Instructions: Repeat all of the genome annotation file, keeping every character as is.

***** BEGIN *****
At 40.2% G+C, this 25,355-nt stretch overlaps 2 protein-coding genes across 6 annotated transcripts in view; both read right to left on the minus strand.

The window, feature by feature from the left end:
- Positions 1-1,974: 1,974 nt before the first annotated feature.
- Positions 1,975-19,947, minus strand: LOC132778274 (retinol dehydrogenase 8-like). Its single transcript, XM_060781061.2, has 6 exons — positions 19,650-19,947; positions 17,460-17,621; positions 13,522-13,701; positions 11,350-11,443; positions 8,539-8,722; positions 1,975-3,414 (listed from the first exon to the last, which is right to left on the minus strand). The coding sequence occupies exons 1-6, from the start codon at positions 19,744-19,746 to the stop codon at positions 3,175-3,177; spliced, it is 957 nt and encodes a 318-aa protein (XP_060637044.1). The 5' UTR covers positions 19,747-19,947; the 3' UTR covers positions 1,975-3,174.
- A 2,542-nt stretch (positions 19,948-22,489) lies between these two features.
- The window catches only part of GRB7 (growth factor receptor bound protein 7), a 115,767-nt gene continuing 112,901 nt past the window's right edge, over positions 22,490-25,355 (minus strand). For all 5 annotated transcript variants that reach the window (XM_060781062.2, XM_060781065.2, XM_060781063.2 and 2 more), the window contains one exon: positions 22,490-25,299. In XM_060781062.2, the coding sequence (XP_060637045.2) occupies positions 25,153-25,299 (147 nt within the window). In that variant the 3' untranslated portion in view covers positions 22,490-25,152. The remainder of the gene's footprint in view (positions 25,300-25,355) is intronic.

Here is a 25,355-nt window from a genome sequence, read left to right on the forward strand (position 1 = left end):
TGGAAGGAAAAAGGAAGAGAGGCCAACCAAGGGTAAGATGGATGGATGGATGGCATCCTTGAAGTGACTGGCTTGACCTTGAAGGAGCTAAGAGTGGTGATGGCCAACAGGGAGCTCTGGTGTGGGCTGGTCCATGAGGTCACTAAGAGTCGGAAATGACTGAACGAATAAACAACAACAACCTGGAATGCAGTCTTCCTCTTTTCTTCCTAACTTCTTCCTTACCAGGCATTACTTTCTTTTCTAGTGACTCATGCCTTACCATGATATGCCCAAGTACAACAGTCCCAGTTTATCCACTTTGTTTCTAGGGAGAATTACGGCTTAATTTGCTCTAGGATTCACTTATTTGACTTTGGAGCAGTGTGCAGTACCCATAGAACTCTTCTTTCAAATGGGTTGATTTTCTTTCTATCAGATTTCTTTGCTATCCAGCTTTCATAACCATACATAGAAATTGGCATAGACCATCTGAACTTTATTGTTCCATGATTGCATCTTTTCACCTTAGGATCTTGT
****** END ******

At 40.2% G+C, this 25,355-nt stretch overlaps 2 protein-coding genes across 6 annotated transcripts in view; both read right to left on the minus strand.

The window, feature by feature from the left end:
- Positions 1-1,974: 1,974 nt before the first annotated feature.
- Positions 1,975-19,947, minus strand: LOC132778274 (retinol dehydrogenase 8-like). Its single transcript, XM_060781061.2, has 6 exons — positions 19,650-19,947; positions 17,460-17,621; positions 13,522-13,701; positions 11,350-11,443; positions 8,539-8,722; positions 1,975-3,414 (listed from the first exon to the last, which is right to left on the minus strand). The coding sequence occupies exons 1-6, from the start codon at positions 19,744-19,746 to the stop codon at positions 3,175-3,177; spliced, it is 957 nt and encodes a 318-aa protein (XP_060637044.1). The 5' UTR covers positions 19,747-19,947; the 3' UTR covers positions 1,975-3,174.
- A 2,542-nt stretch (positions 19,948-22,489) lies between these two features.
- The window catches only part of GRB7 (growth factor receptor bound protein 7), a 115,767-nt gene continuing 112,901 nt past the window's right edge, over positions 22,490-25,355 (minus strand). For all 5 annotated transcript variants that reach the window (XM_060781062.2, XM_060781065.2, XM_060781063.2 and 2 more), the window contains one exon: positions 22,490-25,299. In XM_060781062.2, the coding sequence (XP_060637045.2) occupies positions 25,153-25,299 (147 nt within the window). In that variant the 3' untranslated portion in view covers positions 22,490-25,152. The remainder of the gene's footprint in view (positions 25,300-25,355) is intronic.

Here is a 25,355-nt window from a genome sequence, read left to right on the forward strand (position 1 = left end):
TGGAAGGAAAAAGGAAGAGAGGCCAACCAAGGGTAAGATGGATGGATGGATGGCATCCTTGAAGTGACTGGCTTGACCTTGAAGGAGCTAAGAGTGGTGATGGCCAACAGGGAGCTCTGGTGTGGGCTGGTCCATGAGGTCACTAAGAGTCGGAAATGACTGAACGAATAAACAACAACAACCTGGAATGCAGTCTTCCTCTTTTCTTCCTAACTTCTTCCTTACCAGGCATTACTTTCTTTTCTAGTGACTCATGCCTTACCATGATATGCCCAAGTACAACAGTCCCAGTTTATCCACTTTGTTTCTAGGGAGAATTACGGCTTAATTTGCTCTAGGATTCACTTATTTGACTTTGGAGCAGTGTGCAGTACCCATAGAACTCTTCTTTCAAATGGGTTGATTTTCTTTCTATCAGATTTCTTTGCTATCCAGCTTTCATAACCATACATAGAAATTGGCATAGACCATCTGAACTTTATTGTTCCATGATTGCATCTTTTCACCTTAGGATCTTGT